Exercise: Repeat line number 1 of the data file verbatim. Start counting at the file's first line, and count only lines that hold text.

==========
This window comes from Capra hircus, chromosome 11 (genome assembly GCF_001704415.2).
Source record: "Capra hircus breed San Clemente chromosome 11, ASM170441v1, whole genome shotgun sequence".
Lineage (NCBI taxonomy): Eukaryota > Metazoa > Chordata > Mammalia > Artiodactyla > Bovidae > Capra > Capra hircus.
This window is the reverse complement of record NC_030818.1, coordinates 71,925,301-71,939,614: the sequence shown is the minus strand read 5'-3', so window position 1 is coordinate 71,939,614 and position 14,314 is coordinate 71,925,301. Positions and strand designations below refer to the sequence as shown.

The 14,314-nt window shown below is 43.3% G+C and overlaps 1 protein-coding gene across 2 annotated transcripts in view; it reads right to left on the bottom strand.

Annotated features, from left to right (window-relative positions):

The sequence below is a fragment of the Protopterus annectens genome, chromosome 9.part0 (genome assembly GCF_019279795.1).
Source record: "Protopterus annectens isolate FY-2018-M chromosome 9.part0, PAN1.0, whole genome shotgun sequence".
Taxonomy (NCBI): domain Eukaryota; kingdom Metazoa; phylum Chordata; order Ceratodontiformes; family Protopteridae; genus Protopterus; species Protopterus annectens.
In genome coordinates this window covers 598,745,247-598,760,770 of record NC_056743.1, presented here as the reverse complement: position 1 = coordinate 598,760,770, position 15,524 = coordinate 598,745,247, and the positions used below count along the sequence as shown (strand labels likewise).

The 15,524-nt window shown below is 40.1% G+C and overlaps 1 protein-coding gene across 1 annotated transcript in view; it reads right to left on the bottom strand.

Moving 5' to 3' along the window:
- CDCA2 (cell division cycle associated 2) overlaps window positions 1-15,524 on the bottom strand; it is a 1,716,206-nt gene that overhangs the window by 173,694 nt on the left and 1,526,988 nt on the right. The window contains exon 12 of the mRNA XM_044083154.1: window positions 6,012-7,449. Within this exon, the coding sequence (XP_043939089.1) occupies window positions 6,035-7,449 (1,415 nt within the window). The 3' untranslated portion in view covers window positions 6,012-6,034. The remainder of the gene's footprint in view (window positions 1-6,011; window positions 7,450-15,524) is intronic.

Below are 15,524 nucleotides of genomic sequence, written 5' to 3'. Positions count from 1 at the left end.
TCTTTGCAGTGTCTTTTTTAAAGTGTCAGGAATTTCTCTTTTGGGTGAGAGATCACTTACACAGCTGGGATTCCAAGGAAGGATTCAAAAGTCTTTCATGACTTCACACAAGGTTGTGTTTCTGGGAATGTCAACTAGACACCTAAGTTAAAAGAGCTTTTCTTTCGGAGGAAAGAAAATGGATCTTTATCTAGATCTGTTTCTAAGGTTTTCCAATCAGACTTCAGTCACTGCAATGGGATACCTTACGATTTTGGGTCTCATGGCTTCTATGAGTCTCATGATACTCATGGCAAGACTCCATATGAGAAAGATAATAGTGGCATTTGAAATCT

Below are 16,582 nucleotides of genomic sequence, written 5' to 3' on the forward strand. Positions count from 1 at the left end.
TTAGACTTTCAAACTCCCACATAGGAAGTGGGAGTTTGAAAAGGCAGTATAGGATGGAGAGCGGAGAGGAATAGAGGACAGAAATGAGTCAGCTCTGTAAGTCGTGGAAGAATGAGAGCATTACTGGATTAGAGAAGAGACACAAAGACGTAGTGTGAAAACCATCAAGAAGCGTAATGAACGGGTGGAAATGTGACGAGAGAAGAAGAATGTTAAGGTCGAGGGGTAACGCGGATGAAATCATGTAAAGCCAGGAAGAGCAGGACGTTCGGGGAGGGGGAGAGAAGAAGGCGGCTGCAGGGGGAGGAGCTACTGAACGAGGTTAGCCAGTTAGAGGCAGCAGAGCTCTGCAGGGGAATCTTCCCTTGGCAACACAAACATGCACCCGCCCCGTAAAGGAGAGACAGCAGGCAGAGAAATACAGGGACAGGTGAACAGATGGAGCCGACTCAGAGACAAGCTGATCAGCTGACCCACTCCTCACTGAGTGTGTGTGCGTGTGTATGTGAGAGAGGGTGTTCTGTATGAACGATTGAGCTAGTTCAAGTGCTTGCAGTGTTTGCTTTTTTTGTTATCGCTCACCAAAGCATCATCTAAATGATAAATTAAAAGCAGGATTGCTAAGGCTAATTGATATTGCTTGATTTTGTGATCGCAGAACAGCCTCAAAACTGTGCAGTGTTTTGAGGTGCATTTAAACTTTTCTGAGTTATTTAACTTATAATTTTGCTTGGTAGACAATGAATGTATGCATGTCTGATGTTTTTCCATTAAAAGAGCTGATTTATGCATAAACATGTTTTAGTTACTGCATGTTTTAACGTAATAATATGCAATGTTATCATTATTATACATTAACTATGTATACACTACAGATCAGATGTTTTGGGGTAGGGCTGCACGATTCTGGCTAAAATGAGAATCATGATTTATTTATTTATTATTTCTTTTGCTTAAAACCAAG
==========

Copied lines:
This window comes from Capra hircus, chromosome 11 (genome assembly GCF_001704415.2).